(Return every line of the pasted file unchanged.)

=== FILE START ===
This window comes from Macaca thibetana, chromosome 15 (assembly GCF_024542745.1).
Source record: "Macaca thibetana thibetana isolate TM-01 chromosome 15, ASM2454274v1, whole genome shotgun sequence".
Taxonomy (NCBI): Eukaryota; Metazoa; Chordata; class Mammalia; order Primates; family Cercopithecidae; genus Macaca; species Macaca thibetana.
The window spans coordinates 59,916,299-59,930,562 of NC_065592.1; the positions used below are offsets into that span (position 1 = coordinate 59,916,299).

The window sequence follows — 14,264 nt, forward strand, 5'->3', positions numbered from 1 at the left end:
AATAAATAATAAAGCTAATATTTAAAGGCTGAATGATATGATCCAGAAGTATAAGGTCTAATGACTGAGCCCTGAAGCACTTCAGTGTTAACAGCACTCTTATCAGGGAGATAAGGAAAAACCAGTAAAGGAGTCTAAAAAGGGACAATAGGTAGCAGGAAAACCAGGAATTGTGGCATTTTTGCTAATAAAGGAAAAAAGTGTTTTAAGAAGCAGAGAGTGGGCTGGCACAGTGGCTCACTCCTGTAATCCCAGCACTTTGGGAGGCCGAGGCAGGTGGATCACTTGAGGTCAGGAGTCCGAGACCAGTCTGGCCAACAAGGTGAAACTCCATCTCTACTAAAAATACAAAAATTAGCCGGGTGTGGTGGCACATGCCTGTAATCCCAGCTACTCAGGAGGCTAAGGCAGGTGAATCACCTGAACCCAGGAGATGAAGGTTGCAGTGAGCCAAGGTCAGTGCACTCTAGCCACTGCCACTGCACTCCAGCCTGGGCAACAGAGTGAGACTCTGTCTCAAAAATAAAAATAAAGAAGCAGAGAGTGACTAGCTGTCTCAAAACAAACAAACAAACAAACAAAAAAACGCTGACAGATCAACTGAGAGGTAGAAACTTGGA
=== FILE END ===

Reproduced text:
This window comes from Macaca thibetana, chromosome 15 (assembly GCF_024542745.1).
Source record: "Macaca thibetana thibetana isolate TM-01 chromosome 15, ASM2454274v1, whole genome shotgun sequence".
Taxonomy (NCBI): Eukaryota; Metazoa; Chordata; class Mammalia; order Primates; family Cercopithecidae; genus Macaca; species Macaca thibetana.
The window spans coordinates 59,916,299-59,930,562 of NC_065592.1; the positions used below are offsets into that span (position 1 = coordinate 59,916,299).

The window sequence follows — 14,264 nt, forward strand, 5'->3', positions numbered from 1 at the left end:
AATAAATAATAAAGCTAATATTTAAAGGCTGAATGATATGATCCAGAAGTATAAGGTCTAATGACTGAGCCCTGAAGCACTTCAGTGTTAACAGCACTCTTATCAGGGAGATAAGGAAAAACCAGTAAAGGAGTCTAAAAAGGGACAATAGGTAGCAGGAAAACCAGGAATTGTGGCATTTTTGCTAATAAAGGAAAAAAGTGTTTTAAGAAGCAGAGAGTGGGCTGGCACAGTGGCTCACTCCTGTAATCCCAGCACTTTGGGAGGCCGAGGCAGGTGGATCACTTGAGGTCAGGAGTCCGAGACCAGTCTGGCCAACAAGGTGAAACTCCATCTCTACTAAAAATACAAAAATTAGCCGGGTGTGGTGGCACATGCCTGTAATCCCAGCTACTCAGGAGGCTAAGGCAGGTGAATCACCTGAACCCAGGAGATGAAGGTTGCAGTGAGCCAAGGTCAGTGCACTCTAGCCACTGCCACTGCACTCCAGCCTGGGCAACAGAGTGAGACTCTGTCTCAAAAATAAAAATAAAGAAGCAGAGAGTGACTAGCTGTCTCAAAACAAACAAACAAACAAACAAAAAAACGCTGACAGATCAACTGAGAGGTAGAAACTTGGA